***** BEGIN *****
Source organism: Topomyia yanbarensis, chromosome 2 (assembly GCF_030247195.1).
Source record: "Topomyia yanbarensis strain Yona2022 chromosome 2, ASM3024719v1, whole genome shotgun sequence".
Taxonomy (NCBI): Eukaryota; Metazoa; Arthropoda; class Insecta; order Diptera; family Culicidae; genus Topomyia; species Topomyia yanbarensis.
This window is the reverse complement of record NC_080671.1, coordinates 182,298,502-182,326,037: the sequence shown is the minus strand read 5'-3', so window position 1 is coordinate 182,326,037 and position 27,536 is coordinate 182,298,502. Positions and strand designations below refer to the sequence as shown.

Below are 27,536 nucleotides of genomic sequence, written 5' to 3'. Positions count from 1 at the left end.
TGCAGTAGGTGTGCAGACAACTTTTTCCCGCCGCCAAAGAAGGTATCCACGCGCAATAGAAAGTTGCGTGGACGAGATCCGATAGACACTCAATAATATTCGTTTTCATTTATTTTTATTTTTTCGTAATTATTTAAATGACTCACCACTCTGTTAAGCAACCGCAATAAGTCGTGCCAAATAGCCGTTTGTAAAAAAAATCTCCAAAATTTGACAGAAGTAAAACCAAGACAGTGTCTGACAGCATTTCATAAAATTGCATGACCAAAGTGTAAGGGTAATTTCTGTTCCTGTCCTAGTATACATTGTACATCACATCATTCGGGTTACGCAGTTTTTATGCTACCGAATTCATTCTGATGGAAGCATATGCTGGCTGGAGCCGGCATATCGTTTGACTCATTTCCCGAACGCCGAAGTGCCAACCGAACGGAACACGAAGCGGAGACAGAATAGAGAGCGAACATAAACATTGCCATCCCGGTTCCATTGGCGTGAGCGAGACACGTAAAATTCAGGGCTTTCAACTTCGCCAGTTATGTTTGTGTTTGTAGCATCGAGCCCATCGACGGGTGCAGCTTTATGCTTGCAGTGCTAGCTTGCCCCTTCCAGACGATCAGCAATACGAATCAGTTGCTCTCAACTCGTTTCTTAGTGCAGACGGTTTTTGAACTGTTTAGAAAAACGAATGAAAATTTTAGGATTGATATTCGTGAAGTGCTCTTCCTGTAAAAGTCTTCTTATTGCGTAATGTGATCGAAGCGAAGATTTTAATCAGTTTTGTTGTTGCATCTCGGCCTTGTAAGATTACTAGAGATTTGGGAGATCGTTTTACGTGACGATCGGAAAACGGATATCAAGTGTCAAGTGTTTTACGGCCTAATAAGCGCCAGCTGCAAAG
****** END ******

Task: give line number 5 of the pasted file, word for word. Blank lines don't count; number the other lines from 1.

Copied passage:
Below are 27,536 nucleotides of genomic sequence, written 5' to 3'. Positions count from 1 at the left end.